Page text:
A blog post can’t be expected to explain consciousness. For that matter, neither can a book. Maybe even a lifetime of work is insufficient to fully explore this most important of life’s experiences. For now, maybe we can rephrase the question from the very removed and abstract toward the more immediate and personal. From “What is consciousness” or even “Am I conscious?” to “What is my consciousness?” This less direct form of the question allows us to find balance between the analytical and the individual, leading usefully to something that is intimately personal.
Let us start at the beginning: Although the seeds of consciousness must have been present in me when I was born, I certainly cannot claim to remember its existence either then or shortly after birth. So when did it arrive? How do we first encounter consciousness in our lives? How do we remember that moment of the creation of “my consciousness”?
My own personal memory of the moment is associated with a Christmas at the young age of around 4 or 5. I was shocked “awake” at the sight of Santa Claus– before I was “snug in my bed.” The visions of Santa passing me by awoke something in me that stays to this day – “I was there!” The memory is locked in my mind - frozen in time. But what language do we have to refer to such personal awakenings of ourselves? It is difficult.
We easily use language to share our interactions with our physical world. Our common language is built primarily on such interactions. By drawing on past experiences, such as the taste of a great wine, a bite into a freshly picked apple, or the poignant smell of cinnamon at any time, we come to an agreement that we are talking about similar states and experiences. Even for some higher human emotions such as love, we can agree on what is meant by the phrase “They are in love” without quibbling too much about how their love relates to anything that I’ve felt in my life. From the phrase alone one can make reasonable predictions about how two people in love will act in situations. Yet it is not so clear why we should use the phrase “head over heels in love” as a means of communicating love? This second phrase highlights the difficulties in communicating the more than physical aspects of life.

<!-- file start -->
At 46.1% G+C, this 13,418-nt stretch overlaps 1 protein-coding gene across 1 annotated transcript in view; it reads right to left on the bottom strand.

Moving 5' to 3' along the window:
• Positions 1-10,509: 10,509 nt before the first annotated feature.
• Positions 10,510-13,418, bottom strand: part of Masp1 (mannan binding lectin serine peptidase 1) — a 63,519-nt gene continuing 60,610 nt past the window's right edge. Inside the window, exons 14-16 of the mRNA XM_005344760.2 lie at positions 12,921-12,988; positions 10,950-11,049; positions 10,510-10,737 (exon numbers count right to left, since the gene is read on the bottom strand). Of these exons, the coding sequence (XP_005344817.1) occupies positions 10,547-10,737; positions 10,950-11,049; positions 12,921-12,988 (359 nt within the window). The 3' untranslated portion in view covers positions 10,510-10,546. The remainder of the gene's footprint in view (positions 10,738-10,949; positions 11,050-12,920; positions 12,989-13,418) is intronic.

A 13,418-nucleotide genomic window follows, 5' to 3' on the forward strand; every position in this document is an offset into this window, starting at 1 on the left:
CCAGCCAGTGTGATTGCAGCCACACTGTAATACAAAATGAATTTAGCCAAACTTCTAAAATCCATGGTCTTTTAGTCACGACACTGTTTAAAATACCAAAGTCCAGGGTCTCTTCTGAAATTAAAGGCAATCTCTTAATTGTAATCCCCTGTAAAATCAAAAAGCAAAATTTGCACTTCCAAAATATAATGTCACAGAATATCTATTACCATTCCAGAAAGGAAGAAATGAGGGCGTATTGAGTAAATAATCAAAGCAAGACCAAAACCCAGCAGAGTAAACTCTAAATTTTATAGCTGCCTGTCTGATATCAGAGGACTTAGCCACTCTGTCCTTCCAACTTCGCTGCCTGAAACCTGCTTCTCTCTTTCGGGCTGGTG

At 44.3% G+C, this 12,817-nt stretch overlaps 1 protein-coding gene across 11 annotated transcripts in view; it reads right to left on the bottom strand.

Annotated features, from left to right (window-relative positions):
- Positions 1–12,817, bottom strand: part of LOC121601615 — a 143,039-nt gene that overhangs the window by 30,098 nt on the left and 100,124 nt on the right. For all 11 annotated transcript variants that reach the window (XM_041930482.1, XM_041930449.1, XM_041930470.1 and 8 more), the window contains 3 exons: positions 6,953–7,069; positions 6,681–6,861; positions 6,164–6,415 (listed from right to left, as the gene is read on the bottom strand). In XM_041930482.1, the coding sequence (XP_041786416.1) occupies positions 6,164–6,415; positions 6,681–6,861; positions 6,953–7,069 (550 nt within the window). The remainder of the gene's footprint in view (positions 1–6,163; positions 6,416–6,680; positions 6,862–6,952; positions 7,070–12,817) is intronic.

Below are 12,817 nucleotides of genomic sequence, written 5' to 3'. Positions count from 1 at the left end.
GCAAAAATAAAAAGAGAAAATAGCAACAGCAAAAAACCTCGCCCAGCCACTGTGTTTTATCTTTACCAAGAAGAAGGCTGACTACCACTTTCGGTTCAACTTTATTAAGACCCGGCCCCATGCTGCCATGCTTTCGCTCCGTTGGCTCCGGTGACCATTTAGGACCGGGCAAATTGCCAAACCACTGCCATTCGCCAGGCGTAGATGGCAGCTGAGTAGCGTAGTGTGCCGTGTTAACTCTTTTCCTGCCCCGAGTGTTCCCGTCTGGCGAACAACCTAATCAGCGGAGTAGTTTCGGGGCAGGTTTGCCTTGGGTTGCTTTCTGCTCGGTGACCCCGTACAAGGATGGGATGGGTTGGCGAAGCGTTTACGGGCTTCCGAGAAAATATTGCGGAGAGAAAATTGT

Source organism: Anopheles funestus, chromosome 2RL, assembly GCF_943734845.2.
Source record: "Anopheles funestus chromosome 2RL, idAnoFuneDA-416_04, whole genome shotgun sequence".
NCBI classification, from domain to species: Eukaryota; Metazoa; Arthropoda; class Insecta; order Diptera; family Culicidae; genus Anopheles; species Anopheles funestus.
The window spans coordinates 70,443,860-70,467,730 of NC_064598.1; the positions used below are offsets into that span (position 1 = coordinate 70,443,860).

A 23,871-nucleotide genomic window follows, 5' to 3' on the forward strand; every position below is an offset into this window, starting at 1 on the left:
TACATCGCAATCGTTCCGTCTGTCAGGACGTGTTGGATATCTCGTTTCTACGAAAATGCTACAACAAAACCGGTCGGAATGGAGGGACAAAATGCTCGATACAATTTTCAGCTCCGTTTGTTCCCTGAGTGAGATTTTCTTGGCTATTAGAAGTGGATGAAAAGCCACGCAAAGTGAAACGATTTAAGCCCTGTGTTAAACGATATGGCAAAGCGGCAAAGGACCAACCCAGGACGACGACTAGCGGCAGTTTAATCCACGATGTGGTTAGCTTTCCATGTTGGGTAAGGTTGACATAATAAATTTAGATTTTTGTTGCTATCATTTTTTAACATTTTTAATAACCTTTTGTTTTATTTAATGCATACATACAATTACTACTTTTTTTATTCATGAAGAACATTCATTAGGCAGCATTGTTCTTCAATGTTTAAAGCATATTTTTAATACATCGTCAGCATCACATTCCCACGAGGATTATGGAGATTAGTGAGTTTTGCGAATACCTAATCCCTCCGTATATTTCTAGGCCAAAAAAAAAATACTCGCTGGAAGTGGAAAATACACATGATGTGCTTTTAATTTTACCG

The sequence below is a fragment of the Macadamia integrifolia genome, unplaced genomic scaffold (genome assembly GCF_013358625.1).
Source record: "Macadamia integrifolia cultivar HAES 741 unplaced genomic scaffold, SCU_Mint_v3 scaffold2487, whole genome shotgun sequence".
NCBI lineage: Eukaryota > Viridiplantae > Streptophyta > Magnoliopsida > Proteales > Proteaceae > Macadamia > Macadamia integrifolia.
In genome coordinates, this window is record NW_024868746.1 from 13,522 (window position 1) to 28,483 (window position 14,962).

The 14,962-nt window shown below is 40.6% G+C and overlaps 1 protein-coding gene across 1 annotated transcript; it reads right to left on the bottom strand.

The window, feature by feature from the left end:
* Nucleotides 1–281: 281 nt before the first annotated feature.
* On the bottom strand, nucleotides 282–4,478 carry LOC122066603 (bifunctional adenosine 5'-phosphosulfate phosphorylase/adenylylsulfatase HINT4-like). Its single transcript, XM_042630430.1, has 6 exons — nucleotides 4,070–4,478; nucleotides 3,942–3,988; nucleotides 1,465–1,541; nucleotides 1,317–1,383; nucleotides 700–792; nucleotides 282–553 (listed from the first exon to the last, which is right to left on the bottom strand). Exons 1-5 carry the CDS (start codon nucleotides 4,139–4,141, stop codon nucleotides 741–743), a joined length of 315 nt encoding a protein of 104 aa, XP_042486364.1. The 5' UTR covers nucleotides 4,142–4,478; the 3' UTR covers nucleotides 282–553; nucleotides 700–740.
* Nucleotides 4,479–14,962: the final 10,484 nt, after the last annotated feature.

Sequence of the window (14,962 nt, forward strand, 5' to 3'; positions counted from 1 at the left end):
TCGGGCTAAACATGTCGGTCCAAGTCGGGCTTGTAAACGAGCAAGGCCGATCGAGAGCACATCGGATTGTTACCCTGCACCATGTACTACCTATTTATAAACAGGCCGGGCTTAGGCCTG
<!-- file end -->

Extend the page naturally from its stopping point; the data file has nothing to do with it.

But when it comes to the most important thing that makes us human, that of consciousness, we do not seem to have the language required. We mistrust our fleeting sensations and experiences of it. Descriptors such as “shocked”, “calm”, “satisfied”, “connected”, etc., are pulled from our other more daily experiences to try and capture some of the special nature of our experiences of consciousness. In communicating the experience to others, we rely on metaphor and analogue. We rely on phrases such as, “It was like being aware of everything” or “Time seemed to stand still.”
We seem no better prepared to discuss consciousness with today’s language than we are to understand what ancient cultures of Sumer and Egypt might have used to capture and communicate their experiences and understandings from at least 5,000 years ago. The ancients drew on images that they understood. They spoke of journeys through the netherworld, talking with the gods and interacting with snakes. The stars and the sky play a large role in these communications of the Ancients. Many of their images have been carried forward through the ages and can be found in modern religious and philosophical concepts. With the right approach, they can be seen to capture useful images that contribute to my search for “my consciousness?”
In our book (Dickie and Boudreau 2015) we explore a number of creation myths that we see as relating to the awakening of consciousness; the creation of ourselves not the creation of the physical world. We work in the book to make best use of the languages of Sumer, Ancient Egypt and Hebrew to explore what they may have tried to record and pass on in regards to this awakening of our awareness of ourselves? It is not easy.
Skipping forward to modern times we see that the efforts to address human consciousness continues today. Needleman (2012) summarizes consciousness as humans’ birthright. Edinger (1984) states, “The purpose of human life is the creation of consciousness.” Needleman notes that although it might be our birthright, it doesn’t come easily. It involves suffering and yearning. Such thoughts of internal work and struggle are not easy to find in the mainstream daily activities of the Western World where one’s purpose is more often measured in terms of financial wealth and external security.
Needleman (2012) continues his development of thoughts on consciousness into a very personal sphere. He distances the concept of God from that of the distant grouchy old man on a cloud to present the God concept as a more natural all surrounding motivation of our world. Kauffman (2010) arrives at a concept of God that is tied to the amazing creativity that we experience in the World, in Nature and in ourselves. In both cases they talk of a very personal, intimate relationship.
The ancient methods of meditation are clearly directed at exploring one’s personal consciousness. The new concept of “mindfulness” that is finding some current mainstream acceptance may be a useful way forward in the general education and exposure of humans to their more sensitive internal experiences and movements.
In some kind of very brief summary, we can say that the characteristics of consciousness that help me to answer the question “What is my consciousness?” include:
- Remembering from moments of grace in early life
- Requiring “conscious labor and intentional suffering” (Gurdjief)
- Fleeting (Plotinus)
- Experiencing life at a higher level that helps us distinguish conflicting lower energies.
But nothing fully captures what it is that makes me a human being - different from a rock or a bird. The challenge is to express that quality to myself as much as to others. And so I continue my work to experience Self.